Getting around Myanmar

Travelling in Myanmar

There are four best ways to explore Myanmar: by plane, boat, bus or train. Very few international flights to Myanmar. It is possible to travel by plane or bus, rent a car with a guide or by boat and train. Explore a museum of famous Myanmar gemstones. Daily flights from Air Bagan, Yangon Airways, Air Mandalay and Myanmar Airways to Nyaung U Airport, Bagan.

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Flights are an effective and relatively inexpensive way to get around Myanmar, and they are particularly attractive because coach and rail trips between the main touristic destinations are often lengthy and unpleasant. The Myanmar National Airline (www.flymna.com) offers all important national flights as well as some remote locations. Among the privately-owned carriers are the following: AAir Mandalay (www.airmandalay.com), Yangon Airways (www.yangonair.com), AAir KBZ (www.airkbz.com), Asian Wings Airways (www.asianwingsair.com), Golden Myanmar Airline (www.gmairlines.com) and AAir Bagan (www.airbagan.com).

This includes all major travel locations, with Heho (for Inle Lake) and Nyaung U (for Bagan). The Yangon lnternational Airport. Yangon: After Mandalay or Nyaung U (for Bagan) - 55 min; after Heho - 1h10min. Several of Myanmar's carriers had close ties with the Burmese army and some of their proprietors were sanctioned internationally.

Using moves slowly and unreliably, the street is the best way to get around if you have a budget. What are you looking for? However, it is remarkable that many itineraries are taboo for non-nationals - mostly when they pass through fragile frontier areas or areas where the regime is in dispute with militia of nationalities.

This high bureaucratic effort means that foreign nationals seldom rent self-propelled cars: they need a temporary permission and a native in the vehicle. Taxi services are easy to reach in Yangon, Mandalay and some other major towns and favourite travelers. Yangon has fixed rates for public transport.

Elsewhere, motorcycle taxi (where the passenger is a passenger) is more frequent, alongside pick-ups (small pick-ups with seats in the rear, walking routes) and bicycle rickshaw (which have a sidecar). In most cities, which are frequented by visitors, it is possible to rent bikes, mostly from accommodations or tourist agencies, although in some places (e.g. Bagan and Nyaungshwe) there are several seperate places of rent.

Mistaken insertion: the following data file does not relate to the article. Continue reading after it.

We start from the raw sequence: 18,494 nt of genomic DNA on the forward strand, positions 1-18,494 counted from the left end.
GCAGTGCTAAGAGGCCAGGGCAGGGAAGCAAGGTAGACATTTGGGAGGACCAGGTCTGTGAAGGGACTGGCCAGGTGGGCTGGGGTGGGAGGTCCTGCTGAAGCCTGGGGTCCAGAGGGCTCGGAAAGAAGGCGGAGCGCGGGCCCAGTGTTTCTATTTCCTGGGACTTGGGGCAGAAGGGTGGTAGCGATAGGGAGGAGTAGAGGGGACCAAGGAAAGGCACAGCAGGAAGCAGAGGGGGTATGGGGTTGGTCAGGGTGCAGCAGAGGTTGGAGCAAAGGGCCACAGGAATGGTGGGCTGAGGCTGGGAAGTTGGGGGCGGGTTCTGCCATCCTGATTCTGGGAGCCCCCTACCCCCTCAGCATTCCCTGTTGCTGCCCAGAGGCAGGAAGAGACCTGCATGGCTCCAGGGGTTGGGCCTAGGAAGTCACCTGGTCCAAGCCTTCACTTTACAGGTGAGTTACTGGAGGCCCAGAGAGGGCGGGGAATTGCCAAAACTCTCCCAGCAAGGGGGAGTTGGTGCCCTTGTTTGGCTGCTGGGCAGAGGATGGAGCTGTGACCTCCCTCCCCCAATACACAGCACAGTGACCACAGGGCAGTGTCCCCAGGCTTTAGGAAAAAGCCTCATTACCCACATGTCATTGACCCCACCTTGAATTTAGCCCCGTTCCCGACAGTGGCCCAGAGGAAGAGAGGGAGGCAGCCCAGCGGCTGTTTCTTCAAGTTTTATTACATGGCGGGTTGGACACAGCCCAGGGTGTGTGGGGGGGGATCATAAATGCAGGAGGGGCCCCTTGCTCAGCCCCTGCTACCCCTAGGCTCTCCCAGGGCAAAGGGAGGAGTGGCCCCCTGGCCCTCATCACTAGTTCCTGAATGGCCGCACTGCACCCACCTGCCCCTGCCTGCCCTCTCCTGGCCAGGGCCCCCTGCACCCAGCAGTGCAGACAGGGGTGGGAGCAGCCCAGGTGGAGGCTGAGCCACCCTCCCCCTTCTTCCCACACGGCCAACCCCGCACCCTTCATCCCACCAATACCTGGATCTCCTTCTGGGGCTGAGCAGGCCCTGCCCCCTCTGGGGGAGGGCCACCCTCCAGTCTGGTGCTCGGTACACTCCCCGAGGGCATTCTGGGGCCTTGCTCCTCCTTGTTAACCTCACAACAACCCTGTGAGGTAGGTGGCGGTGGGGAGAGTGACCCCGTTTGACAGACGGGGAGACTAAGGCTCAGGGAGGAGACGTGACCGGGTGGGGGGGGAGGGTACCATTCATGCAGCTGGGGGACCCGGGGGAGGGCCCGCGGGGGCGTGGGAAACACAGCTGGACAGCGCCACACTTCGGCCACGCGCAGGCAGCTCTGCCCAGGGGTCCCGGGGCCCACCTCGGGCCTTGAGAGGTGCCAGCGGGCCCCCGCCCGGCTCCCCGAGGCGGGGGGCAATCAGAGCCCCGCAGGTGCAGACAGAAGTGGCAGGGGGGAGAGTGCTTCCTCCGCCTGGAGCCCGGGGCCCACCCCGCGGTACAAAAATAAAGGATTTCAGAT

Bicycles are usually quite simple and/or old and are used for daily excursions and brief journeys in the city rather than for journeys lasting several days. Motocycles have been banished from the roads of CYangon. Some places, such as Bagan, where it is not permitted for rent.

We do not accept international driver's licenses, but an international driver's license can be redeemed for a valid driver's license at the Department for Road Transport and Administration in Yangon. The Yangon has a commuter train system, which is a good way to see everyday urbanity. Outdated and crowded buses also exist in some towns; more often there are pick-ups, small lorries with seats at the back that provide permanent coverage.

Unmeasured taxicabs, usually automobiles or motorcycles, are available in the towns, as are bicycle-rikschas. It is advisable to agree on tariff. Most of Myanmar is served by the state railways, the main line being Yangon-Mandalay (16 hours). Burma has approximately 8,000 km (5,000 miles) of shipping lanes, and one of the best ways to see the land is by canoe.

Mandalay-Bagan is the most favoured tour because it is used by tourists on a regular basis, but on other itineraries ( "Bhamo-Mandalay" for example) tourists go with local people instead. Some areas allow foreign nationals to transit by sea but not by road.

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